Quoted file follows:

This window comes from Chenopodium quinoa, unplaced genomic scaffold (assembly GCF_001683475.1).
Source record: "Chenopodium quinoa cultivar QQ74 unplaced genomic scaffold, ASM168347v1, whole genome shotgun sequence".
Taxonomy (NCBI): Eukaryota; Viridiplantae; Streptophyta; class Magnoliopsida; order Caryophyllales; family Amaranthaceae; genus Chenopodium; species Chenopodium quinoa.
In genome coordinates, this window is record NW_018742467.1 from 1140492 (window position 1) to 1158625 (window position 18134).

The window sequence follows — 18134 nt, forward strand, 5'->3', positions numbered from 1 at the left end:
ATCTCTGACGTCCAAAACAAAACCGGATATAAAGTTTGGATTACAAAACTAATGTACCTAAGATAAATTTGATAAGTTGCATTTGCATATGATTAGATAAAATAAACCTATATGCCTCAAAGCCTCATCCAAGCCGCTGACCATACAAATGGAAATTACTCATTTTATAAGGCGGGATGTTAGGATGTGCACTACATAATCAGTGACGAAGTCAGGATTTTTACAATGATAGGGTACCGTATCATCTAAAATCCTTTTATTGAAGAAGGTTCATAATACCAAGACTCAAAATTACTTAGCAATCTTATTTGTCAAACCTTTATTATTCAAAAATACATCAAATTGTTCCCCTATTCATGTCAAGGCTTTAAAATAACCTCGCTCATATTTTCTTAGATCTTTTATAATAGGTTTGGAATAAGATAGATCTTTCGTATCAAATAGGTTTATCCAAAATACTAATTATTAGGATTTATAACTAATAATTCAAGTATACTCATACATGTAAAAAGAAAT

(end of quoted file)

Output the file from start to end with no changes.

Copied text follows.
This window comes from Chenopodium quinoa, unplaced genomic scaffold (assembly GCF_001683475.1).
Source record: "Chenopodium quinoa cultivar QQ74 unplaced genomic scaffold, ASM168347v1, whole genome shotgun sequence".
Taxonomy (NCBI): Eukaryota; Viridiplantae; Streptophyta; class Magnoliopsida; order Caryophyllales; family Amaranthaceae; genus Chenopodium; species Chenopodium quinoa.
In genome coordinates, this window is record NW_018742467.1 from 1140492 (window position 1) to 1158625 (window position 18134).

The window sequence follows — 18134 nt, forward strand, 5'->3', positions numbered from 1 at the left end:
ATCTCTGACGTCCAAAACAAAACCGGATATAAAGTTTGGATTACAAAACTAATGTACCTAAGATAAATTTGATAAGTTGCATTTGCATATGATTAGATAAAATAAACCTATATGCCTCAAAGCCTCATCCAAGCCGCTGACCATACAAATGGAAATTACTCATTTTATAAGGCGGGATGTTAGGATGTGCACTACATAATCAGTGACGAAGTCAGGATTTTTACAATGATAGGGTACCGTATCATCTAAAATCCTTTTATTGAAGAAGGTTCATAATACCAAGACTCAAAATTACTTAGCAATCTTATTTGTCAAACCTTTATTATTCAAAAATACATCAAATTGTTCCCCTATTCATGTCAAGGCTTTAAAATAACCTCGCTCATATTTTCTTAGATCTTTTATAATAGGTTTGGAATAAGATAGATCTTTCGTATCAAATAGGTTTATCCAAAATACTAATTATTAGGATTTATAACTAATAATTCAAGTATACTCATACATGTAAAAAGAAAT